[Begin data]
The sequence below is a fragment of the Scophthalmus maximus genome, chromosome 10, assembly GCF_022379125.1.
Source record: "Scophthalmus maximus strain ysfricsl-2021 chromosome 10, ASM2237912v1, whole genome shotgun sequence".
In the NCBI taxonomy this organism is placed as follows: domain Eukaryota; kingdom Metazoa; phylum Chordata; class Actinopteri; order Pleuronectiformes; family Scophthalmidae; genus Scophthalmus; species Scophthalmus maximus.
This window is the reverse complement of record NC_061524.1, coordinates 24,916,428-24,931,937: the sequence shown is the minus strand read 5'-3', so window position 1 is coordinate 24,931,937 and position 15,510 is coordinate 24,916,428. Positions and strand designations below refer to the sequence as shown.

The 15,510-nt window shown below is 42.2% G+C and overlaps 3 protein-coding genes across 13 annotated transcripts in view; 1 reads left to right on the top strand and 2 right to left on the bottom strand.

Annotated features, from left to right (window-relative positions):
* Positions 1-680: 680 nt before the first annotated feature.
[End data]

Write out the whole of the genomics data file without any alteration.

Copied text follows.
The sequence below is a fragment of the Scophthalmus maximus genome, chromosome 10, assembly GCF_022379125.1.
Source record: "Scophthalmus maximus strain ysfricsl-2021 chromosome 10, ASM2237912v1, whole genome shotgun sequence".
In the NCBI taxonomy this organism is placed as follows: domain Eukaryota; kingdom Metazoa; phylum Chordata; class Actinopteri; order Pleuronectiformes; family Scophthalmidae; genus Scophthalmus; species Scophthalmus maximus.
This window is the reverse complement of record NC_061524.1, coordinates 24,916,428-24,931,937: the sequence shown is the minus strand read 5'-3', so window position 1 is coordinate 24,931,937 and position 15,510 is coordinate 24,916,428. Positions and strand designations below refer to the sequence as shown.

The 15,510-nt window shown below is 42.2% G+C and overlaps 3 protein-coding genes across 13 annotated transcripts in view; 1 reads left to right on the top strand and 2 right to left on the bottom strand.

Annotated features, from left to right (window-relative positions):
* Positions 1-680: 680 nt before the first annotated feature.